"You rarely see something of such quality. I immediately thought it was a work of Italian primitivism. But I didn't imagine it was a Cimabue," Philomène Wolf told Le Parisien after spotting the work.
The woman and her family said the painting had been hanging in the same spot for so long, they couldn't remember where it came from. They said they assumed it was an old religious icon, according to news reports.
The Florence painter Cimabue, also known as Cenni di Pepo, is recognized as a pioneering artist from the early Italian Renaissance. There are only 11 known paintings on wood attributed to Cimabue and two of them hang in museums in London and New York.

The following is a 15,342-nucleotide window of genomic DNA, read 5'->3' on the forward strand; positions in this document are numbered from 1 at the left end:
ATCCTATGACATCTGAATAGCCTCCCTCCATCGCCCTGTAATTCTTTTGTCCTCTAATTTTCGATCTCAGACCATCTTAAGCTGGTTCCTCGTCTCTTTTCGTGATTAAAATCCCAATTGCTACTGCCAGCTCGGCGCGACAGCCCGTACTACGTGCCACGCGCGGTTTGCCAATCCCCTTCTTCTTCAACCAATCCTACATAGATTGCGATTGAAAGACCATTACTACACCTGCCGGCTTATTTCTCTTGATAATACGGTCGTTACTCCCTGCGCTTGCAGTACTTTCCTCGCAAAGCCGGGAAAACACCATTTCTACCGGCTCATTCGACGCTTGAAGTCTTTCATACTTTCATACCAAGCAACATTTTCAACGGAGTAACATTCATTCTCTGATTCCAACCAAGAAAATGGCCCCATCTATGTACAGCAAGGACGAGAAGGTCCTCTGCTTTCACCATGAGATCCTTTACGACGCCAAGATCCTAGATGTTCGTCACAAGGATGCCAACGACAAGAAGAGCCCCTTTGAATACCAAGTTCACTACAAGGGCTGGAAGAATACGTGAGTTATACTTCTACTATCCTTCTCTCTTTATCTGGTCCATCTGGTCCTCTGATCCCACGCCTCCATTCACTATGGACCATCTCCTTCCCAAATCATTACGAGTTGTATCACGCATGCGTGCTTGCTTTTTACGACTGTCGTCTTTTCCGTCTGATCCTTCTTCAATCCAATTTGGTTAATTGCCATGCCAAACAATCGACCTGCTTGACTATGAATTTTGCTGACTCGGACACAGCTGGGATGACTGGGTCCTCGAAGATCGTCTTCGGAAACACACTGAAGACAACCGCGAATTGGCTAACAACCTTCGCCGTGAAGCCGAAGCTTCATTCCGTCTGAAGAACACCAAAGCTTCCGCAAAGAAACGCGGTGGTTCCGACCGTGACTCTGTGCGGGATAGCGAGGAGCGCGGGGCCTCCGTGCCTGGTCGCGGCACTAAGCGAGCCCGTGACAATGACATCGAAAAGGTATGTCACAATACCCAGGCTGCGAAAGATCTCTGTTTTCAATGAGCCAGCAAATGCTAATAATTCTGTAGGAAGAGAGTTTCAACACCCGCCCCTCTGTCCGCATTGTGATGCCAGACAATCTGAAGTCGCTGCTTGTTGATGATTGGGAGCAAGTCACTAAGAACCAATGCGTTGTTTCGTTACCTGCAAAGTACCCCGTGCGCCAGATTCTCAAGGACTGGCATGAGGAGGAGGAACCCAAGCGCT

The newest discovery is heading to the auction block in Senlis, France, on Oct. 27.